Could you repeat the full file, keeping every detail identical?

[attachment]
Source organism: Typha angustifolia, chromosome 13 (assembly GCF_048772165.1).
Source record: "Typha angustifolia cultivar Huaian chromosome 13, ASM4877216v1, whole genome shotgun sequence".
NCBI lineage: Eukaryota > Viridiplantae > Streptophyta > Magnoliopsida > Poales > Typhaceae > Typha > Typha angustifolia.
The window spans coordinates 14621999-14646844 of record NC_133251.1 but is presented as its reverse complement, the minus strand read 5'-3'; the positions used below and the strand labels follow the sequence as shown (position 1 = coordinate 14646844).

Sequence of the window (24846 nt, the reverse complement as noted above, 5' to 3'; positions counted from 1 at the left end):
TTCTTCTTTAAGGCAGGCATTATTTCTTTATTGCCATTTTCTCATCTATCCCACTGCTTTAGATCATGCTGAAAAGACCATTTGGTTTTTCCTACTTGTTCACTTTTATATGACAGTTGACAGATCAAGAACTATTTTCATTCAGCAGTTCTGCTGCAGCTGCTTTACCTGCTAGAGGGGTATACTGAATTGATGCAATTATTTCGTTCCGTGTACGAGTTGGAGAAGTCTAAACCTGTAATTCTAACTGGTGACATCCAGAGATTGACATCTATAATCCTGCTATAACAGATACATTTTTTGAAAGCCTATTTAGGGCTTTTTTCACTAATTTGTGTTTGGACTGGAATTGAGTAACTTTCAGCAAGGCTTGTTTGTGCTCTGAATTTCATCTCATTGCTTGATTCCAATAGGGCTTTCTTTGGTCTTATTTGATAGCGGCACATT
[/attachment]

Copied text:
Source organism: Typha angustifolia, chromosome 13 (assembly GCF_048772165.1).
Source record: "Typha angustifolia cultivar Huaian chromosome 13, ASM4877216v1, whole genome shotgun sequence".
NCBI lineage: Eukaryota > Viridiplantae > Streptophyta > Magnoliopsida > Poales > Typhaceae > Typha > Typha angustifolia.
The window spans coordinates 14621999-14646844 of record NC_133251.1 but is presented as its reverse complement, the minus strand read 5'-3'; the positions used below and the strand labels follow the sequence as shown (position 1 = coordinate 14646844).

Sequence of the window (24846 nt, the reverse complement as noted above, 5' to 3'; positions counted from 1 at the left end):
TTCTTCTTTAAGGCAGGCATTATTTCTTTATTGCCATTTTCTCATCTATCCCACTGCTTTAGATCATGCTGAAAAGACCATTTGGTTTTTCCTACTTGTTCACTTTTATATGACAGTTGACAGATCAAGAACTATTTTCATTCAGCAGTTCTGCTGCAGCTGCTTTACCTGCTAGAGGGGTATACTGAATTGATGCAATTATTTCGTTCCGTGTACGAGTTGGAGAAGTCTAAACCTGTAATTCTAACTGGTGACATCCAGAGATTGACATCTATAATCCTGCTATAACAGATACATTTTTTGAAAGCCTATTTAGGGCTTTTTTCACTAATTTGTGTTTGGACTGGAATTGAGTAACTTTCAGCAAGGCTTGTTTGTGCTCTGAATTTCATCTCATTGCTTGATTCCAATAGGGCTTTCTTTGGTCTTATTTGATAGCGGCACATT